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2d Space Operations Squadron

From Wikipedia, the free encyclopedia

2d Space Operations Squadron
2 SOPS space systems operator 040205-F-0000C-001.jpg
Squadron space systems operator during Global Positioning System operations in 2005
Active1962–1967; 1985–present
Country United States
Branch United States Air Force
RoleGlobal Positioning System Control
Part ofAir Force Space Command
Garrison/HQSchriever Air Force Base, Colorado
Motto(s)Pathways for Peace (1988-present)
EngagementsGlobal War on Terrorism
DecorationsAir Force Outstanding Unit Award[1]
Lt Col Stephen A. Toth
2d Space Operations Squadron emblem (approved 8 July 1995)[1][note 1]
2 SOPS emblem.png
2d Satellite Control Squadron emblem (approved 6 May 1988)[2][3]
2 Satellite Control Sq emblem.png

The 2d Space Operations Squadron is a unit of the United States Air Force at Schriever Air Force Base, Colorado. Its mission is to manage the Navstar Global Positioning System satellite constellation for global navigation, time transfer, and nuclear detonation detection.

The squadron is augmented by reserve personnel from the 19th Space Operations Squadron, part of the 310th Space Wing.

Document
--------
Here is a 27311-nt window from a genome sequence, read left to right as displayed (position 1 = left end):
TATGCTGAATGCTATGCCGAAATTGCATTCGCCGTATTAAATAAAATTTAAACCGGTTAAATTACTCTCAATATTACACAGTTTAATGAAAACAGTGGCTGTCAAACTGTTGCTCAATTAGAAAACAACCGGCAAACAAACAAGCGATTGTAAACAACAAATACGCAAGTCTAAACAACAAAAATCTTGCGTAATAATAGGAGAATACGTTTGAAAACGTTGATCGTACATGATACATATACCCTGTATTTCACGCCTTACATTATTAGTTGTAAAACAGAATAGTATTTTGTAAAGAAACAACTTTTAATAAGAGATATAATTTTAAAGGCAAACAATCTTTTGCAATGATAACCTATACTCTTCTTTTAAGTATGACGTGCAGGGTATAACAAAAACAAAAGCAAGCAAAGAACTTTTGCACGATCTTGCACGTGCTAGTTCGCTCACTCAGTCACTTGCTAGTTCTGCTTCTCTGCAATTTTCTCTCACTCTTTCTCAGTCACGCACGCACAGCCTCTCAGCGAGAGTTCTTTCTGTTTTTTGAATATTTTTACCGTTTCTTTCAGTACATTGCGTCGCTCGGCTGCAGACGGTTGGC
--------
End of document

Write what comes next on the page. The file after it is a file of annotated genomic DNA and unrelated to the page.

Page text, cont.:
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It's pretty exciting to see your name signed for 10 nuclear missiles. Every time I see it, it's a very humbling experience. I am 2nd Lieutenant Enrique Villegas-Gonzales and I am a nuclear and missile operations officer. I am 1st Lieutenant Wess Griffith and I'm a nuclear and missile operations officer. We are responsible for the nuclear operations of intercontinental ballistic missiles. Our missiles are spread out along the vast area of Montana. So missiles aren't directly next to us, we're in control of those missiles that could be miles away. We assume the missile alerts duty for a 24 hour period. Upon arrival to the capsule, we inspect all of the classified documents. We also inspect the equipment and also process any of the maintenance that's happening at the time with the launch facilities as well as the security forces so that our missiles are secured at all times. Being in missiles is definitely not an every day job. The best way that I can describe this is by looking at a month. During this month period, we have anywhere between six or eight missile alerts duties where we post out to the field and we do our 24 hour shift. The launch control center, which is where we work, is located about 60 feet underground. It's almost like a pill capsule. But you definitely can't be claustrophobic, it is a very enclosed place. The average screens that we monitor the status of the sorties and also our communication systems. We receive alarms, constantly coordinating different things with our crews out in the field. So we are in control of the maintenance and security and keeping the missiles on alert for the country. I am 1st Lieutenant Wess Griffith. I am 2nd Lieutenant Enrique Villegas-Gonzales and I am an American Airman.